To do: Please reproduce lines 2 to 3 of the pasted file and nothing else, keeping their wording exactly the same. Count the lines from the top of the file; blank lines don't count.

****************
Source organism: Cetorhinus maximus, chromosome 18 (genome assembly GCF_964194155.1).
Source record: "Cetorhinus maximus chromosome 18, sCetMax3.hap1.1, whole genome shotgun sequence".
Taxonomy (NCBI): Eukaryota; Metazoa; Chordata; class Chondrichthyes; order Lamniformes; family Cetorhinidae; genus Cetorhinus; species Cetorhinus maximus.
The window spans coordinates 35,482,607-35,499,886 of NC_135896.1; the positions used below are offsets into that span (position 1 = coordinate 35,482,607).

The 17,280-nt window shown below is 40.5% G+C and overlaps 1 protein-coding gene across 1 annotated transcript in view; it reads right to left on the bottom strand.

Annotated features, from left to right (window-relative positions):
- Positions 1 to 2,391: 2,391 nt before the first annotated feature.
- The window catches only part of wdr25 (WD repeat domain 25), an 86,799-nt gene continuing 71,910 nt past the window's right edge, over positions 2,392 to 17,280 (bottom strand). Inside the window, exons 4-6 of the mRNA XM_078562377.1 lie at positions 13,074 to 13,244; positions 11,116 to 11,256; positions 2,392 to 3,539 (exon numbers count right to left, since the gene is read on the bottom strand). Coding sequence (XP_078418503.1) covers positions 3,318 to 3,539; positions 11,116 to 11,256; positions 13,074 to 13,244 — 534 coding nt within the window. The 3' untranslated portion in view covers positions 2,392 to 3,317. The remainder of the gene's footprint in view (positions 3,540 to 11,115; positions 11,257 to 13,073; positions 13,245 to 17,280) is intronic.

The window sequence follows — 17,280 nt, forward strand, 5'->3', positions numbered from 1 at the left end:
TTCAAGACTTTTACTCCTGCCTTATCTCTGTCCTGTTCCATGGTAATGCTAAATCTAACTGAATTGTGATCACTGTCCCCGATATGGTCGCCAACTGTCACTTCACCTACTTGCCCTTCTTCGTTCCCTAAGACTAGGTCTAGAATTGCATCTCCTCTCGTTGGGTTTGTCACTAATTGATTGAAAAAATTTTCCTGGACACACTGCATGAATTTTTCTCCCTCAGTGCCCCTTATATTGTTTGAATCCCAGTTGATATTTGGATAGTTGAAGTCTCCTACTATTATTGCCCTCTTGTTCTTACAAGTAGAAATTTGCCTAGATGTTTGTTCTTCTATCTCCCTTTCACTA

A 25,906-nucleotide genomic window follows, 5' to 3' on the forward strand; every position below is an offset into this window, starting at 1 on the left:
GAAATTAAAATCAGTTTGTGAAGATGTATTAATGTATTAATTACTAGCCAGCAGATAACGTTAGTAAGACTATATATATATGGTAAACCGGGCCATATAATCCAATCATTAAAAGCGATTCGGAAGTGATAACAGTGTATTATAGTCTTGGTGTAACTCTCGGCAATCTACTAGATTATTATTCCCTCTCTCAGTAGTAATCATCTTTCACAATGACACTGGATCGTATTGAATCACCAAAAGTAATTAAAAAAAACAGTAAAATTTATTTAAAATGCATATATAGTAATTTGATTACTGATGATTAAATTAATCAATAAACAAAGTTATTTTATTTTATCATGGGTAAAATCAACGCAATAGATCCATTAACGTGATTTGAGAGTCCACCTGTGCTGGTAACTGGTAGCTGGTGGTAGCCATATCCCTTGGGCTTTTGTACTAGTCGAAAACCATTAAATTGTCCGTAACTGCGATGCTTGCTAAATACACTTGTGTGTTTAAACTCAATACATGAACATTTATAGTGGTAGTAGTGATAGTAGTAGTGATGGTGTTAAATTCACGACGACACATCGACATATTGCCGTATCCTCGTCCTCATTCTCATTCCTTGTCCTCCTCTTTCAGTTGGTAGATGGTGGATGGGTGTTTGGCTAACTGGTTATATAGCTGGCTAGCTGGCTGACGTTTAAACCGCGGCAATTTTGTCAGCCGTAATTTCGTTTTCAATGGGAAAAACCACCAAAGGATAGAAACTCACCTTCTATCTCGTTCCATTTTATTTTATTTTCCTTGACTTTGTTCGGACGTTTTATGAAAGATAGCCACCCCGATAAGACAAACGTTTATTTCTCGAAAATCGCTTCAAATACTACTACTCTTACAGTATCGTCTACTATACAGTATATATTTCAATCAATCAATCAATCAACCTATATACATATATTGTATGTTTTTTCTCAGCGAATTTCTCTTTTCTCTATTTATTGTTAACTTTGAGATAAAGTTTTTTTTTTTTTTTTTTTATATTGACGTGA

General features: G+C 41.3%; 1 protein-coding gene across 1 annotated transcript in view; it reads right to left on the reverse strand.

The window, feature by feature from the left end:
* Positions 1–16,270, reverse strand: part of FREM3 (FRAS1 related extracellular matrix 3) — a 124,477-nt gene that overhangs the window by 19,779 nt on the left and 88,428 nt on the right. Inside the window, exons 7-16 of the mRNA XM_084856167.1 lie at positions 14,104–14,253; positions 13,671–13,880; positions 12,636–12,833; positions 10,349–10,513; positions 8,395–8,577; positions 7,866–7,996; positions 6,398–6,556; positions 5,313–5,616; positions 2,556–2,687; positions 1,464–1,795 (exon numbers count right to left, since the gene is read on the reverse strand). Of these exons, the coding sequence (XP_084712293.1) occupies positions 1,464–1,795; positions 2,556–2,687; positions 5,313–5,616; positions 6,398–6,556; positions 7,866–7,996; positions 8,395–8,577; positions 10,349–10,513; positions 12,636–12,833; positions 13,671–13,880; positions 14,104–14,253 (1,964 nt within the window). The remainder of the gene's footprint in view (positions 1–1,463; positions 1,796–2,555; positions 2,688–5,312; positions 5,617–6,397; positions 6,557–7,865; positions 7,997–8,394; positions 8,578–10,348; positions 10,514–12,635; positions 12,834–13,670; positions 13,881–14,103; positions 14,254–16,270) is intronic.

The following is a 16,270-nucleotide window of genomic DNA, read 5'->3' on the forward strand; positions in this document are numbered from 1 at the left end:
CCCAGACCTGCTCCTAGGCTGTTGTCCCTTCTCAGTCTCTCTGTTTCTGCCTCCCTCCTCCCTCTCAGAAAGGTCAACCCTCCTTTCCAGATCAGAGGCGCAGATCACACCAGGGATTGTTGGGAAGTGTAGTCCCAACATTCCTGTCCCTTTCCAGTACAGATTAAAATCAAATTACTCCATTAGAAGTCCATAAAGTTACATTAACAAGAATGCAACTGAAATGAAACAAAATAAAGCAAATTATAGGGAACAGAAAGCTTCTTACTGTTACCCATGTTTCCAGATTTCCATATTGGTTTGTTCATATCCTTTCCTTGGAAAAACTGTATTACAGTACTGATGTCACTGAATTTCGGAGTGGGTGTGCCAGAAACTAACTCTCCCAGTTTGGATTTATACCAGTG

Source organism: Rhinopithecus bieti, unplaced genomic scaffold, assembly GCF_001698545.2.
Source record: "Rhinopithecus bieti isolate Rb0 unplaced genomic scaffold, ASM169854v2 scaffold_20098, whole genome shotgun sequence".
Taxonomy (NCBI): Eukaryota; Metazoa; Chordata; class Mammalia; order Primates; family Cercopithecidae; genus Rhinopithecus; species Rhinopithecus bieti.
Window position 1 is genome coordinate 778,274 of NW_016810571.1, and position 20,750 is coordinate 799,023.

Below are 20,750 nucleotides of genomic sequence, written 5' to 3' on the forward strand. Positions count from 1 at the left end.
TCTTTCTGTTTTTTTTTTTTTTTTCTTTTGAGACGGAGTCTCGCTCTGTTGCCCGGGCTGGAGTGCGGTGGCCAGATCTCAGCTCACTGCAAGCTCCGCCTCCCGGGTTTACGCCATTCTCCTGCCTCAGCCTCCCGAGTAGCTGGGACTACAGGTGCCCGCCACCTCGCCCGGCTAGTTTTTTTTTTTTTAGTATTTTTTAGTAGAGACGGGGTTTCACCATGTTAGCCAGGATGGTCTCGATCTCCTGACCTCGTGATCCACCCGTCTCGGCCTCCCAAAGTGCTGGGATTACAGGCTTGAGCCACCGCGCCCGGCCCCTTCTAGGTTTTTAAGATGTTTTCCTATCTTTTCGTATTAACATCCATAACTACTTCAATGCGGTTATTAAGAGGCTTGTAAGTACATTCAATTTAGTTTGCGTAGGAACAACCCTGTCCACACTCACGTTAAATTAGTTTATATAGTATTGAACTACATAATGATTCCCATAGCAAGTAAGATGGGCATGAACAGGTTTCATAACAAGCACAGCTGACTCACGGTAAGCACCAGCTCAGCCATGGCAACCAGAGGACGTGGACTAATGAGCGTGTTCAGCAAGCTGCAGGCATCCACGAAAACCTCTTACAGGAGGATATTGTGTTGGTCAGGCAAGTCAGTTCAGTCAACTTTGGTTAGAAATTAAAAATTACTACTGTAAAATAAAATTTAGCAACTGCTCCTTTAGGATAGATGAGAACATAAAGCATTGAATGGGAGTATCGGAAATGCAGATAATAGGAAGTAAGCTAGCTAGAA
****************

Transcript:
Source record: "Cetorhinus maximus chromosome 18, sCetMax3.hap1.1, whole genome shotgun sequence".
Taxonomy (NCBI): Eukaryota; Metazoa; Chordata; class Chondrichthyes; order Lamniformes; family Cetorhinidae; genus Cetorhinus; species Cetorhinus maximus.